…….“Fascinating. And what about humans?”

…….“We see no reason why this wouldn’t work with humans, but as you know, the governance for human trials is quite rigorous. Approval takes two years to attain, at a minimum.”

…….“What if you had both the money and approval to begin human trials immediately?”

…….“It would depend on the expectations of the research, but I would have no problem beginning right away.”

…….Emily and Jasper glanced at each other, then at Jones, then down at the floor. 

…….“Jones, why don’t you take these two outside and discuss schedules?”

…….“Yes, General,” he said, leading Emily and Jasper from the room. Once the door closed, General Emerson fixed Adelmo with a rheumy-eyed stare.

…….“Here’s the truth: the Army needs soldiers. Kids are no longer signing up in the numbers they used to, but it’s more than that. The Army supports the Space Force in their long-term missions. We’ve found evidence of life-sustaining planets well outside our solar system, far enough away that using current flight technology, a twenty-year-old would be an elderly man by the time they arrive. I want to outfit our ship with several of your gizmos. Through a third party, we’ve quietly bought a bankrupt cryogenics facility and taken ownership of a large inventory of embryos. We have enough embryos to create a whole army many times over, but we need a way to grow them. The plan looks like this: we outfit our capsule with these chambers and a few people to run these things. We have a rolling plan of growing new soldiers to be trained by the older humans, and they in turn farm and train the next generation. By the time we arrive at our destination, we should have a wide range of soldiers of various ages and training to support any hostile conflicts. If the planet is populated, we take it by force. If the planet is uninhabited, we build a colony. Your science fosters exploration. What do you say?”

…….Adelmo thought about it. “There are logistics to work out.”

…….“Of course.”

…….“And compensation.”

…….“Money is not an issue.”

…….“For you, perhaps.”

…….“Let me have a few moments to discuss figures with Jones, okay?”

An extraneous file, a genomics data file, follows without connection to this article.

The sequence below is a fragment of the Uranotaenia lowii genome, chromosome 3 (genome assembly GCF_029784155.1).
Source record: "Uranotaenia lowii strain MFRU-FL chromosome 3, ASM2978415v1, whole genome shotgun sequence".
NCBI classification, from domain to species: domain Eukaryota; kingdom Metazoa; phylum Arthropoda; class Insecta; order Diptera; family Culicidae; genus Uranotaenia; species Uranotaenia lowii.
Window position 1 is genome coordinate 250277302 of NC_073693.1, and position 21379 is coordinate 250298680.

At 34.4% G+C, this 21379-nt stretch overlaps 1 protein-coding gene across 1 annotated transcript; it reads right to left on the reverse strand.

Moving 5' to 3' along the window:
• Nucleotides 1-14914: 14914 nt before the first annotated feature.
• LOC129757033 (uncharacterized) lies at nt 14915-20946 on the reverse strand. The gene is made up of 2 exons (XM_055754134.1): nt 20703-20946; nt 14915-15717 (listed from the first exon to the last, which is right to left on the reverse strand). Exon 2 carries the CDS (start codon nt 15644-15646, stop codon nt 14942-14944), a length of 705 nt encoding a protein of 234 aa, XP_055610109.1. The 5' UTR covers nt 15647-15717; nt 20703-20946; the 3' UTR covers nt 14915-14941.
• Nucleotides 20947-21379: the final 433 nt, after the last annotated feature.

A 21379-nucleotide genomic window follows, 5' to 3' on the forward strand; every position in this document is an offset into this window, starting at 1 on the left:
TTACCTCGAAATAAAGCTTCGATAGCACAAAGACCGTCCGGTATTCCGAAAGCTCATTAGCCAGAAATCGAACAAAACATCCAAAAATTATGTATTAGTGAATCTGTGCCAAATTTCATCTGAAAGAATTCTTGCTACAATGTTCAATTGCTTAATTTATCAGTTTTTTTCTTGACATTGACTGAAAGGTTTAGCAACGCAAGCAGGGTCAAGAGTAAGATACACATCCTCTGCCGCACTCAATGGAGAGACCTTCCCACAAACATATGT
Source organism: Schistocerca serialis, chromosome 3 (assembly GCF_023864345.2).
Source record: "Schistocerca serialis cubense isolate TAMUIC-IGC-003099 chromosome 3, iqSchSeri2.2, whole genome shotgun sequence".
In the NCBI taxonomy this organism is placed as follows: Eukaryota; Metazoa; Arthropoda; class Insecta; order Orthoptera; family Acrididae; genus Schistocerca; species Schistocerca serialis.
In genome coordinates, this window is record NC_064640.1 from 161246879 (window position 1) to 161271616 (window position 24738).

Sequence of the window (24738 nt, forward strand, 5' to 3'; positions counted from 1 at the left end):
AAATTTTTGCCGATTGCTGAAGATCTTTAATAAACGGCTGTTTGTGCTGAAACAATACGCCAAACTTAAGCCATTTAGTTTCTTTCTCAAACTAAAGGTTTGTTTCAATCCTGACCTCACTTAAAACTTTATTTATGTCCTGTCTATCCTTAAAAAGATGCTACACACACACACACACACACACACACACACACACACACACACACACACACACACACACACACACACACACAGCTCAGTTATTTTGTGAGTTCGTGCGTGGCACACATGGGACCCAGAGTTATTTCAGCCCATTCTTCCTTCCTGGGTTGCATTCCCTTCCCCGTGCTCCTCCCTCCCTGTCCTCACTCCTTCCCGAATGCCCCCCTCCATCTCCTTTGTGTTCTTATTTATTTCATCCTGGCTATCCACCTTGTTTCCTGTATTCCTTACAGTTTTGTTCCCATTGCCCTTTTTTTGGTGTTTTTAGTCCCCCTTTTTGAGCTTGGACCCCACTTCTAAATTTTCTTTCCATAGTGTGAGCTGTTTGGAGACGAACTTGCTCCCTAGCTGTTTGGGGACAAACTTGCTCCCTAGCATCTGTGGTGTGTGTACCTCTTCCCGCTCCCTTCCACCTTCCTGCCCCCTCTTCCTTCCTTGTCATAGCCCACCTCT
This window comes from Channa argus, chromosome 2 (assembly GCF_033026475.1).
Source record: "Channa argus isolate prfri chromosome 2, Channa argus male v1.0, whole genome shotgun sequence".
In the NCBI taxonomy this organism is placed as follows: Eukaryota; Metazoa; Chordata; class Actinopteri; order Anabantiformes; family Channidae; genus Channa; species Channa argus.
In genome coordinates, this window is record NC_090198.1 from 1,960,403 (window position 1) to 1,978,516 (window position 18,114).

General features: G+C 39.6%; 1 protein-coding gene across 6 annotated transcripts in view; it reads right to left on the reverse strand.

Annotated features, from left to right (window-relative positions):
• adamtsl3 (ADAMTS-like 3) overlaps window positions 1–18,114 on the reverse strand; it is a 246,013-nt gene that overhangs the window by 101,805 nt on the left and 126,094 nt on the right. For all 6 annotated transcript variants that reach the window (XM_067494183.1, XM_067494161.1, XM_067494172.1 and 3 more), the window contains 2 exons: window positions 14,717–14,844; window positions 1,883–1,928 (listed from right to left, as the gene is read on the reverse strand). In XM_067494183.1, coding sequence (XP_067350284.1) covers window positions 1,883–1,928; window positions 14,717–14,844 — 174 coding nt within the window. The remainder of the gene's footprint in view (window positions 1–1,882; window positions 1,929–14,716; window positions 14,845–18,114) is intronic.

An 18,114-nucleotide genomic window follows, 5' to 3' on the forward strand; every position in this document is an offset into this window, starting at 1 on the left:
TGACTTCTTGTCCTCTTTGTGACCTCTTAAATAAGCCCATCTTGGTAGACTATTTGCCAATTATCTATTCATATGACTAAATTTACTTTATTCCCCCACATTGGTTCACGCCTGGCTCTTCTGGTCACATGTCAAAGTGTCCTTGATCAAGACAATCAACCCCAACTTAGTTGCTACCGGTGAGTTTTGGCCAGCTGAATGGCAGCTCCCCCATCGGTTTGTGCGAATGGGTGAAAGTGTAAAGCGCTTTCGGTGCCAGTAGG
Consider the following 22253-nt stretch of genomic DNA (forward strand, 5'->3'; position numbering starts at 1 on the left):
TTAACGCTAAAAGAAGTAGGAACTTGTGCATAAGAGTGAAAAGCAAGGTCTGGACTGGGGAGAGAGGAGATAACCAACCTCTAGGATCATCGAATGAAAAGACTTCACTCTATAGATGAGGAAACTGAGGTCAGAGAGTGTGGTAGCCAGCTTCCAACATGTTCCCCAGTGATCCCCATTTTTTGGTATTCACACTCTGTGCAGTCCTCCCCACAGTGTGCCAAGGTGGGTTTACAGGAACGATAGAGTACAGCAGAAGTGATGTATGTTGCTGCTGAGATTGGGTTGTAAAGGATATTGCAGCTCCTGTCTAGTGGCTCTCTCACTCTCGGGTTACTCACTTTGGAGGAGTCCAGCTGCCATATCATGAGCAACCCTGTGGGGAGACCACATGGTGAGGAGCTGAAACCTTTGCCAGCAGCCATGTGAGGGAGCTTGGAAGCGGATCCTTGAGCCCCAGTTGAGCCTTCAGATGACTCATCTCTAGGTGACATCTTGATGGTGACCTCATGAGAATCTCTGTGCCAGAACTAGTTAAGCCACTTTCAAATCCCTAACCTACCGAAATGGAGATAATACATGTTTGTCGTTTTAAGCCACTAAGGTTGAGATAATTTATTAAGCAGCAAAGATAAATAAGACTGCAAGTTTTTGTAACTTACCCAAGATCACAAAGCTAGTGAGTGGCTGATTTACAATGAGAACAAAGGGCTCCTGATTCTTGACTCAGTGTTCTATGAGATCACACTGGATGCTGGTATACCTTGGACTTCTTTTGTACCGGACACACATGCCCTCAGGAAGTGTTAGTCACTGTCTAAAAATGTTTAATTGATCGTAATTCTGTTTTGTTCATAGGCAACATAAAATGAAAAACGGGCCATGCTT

…….“Why don’t you and Major Jones use the breakroom? Help yourselves to any food and beverages you find.”

…….“Most accommodating. Thanks.”

…….“Certainly. Right this way.”

…….Adelmo shooed away his postdocs and sent Melissa to her desk in reception. Alone, he stood on the X and listened, scribbling notes and formulating a plan.

…….“I was prepared to be disappointed, but this is good,” said the General. “We need to lock this down. What do we have in our war chest?”

…….“Our line item from Congress looks to be 82 million, sir. We carried over 25 million. If the President signs the budget, we’re just over a hundred. We operate on sixty or so and can allocate as much as forty for this, but I suggest offering ten and seeing where this goes. If we spend twenty it would still be a bargain.”

…….“Let me see what I can do.”

…….“Say, Addy, let’s go back to your lab. I want to look at those chambers again.”

…….“Of course, follow me.”

…….The General closed the door behind them and got straight to the point. “Man to man, I can use this. What do we need to get to work?”

…….“Before we talk numbers, I need to show you another part of my research. It’s over here.”

…….“I just want to lock this down,” said the General.

…….“You’ll want to see this. Not even my assistants know about it.”

…….Adelmo took a key out of his pocket, unlocked the cover over a number pad, punched in a sequence, then used another key from a chain around his neck to unlock the door.

…….The sealed room inhaled as the door swung open. Adelmo turned on a light switch, and the General followed him inside. As the General looked around his eyes went wide.

…….“Using a similar technology to the artificial uterus, I am able to tweak the amniotic fluid in a certain way to suspend life.”

…….Under his breath, the General muttered, “…six, eight, ten… You’ve got a dozen adult humans in here. Who are they?”

…….“General, I think this technology might fit your plan. Imagine training a twenty-year-old Special Forces soldier, suspending them in my chambers, and releasing them exactly when needed. We grow your army inflight and use these chambers to preserve the best of the best to lead the fresh troops.”

…….The General looked from chamber to chamber. “You can reanimate them? Fully? With no decrement to brain or physical power?”


…….“No loss of memory or physical ailments?”

…….“No. It’s as if they go back into the womb in a suspended state and are reborn intact. Just as needed.”

…….“It’s genius.”

…….“I have one last thing to show you.”

…….“There can’t be more!”

…….“Through here, General.”

…….They entered a room located in the corner that was the size of a small closet. There, under a focused spotlight, was what looked like an ordinary 3D printer.

…….The General looked at Adelmo with a shrug. “I know what that is, son.”

…….“Of course, but I am a genetics and matter specialist. I have modified this 3D printer. It will create anything you want.”

…….“I fail to see how this–”

…….“No need to carry food or water or any provisions when it can be created on the printer. There would also be no need to carry spare parts as this easily creates duplicates. Any mineral. Any metal. Anything. Only minimal resources are needed to feed the printer. It will transform, replicate, duplicate, and expand simple matter. For a flight as long and critical as you describe, I suggest three units, two running fully operational and one backup. General, you can transport already trained forces, create new soldiers, and feed and outfit them all in a space the size of this small lab. That has to be worth something.”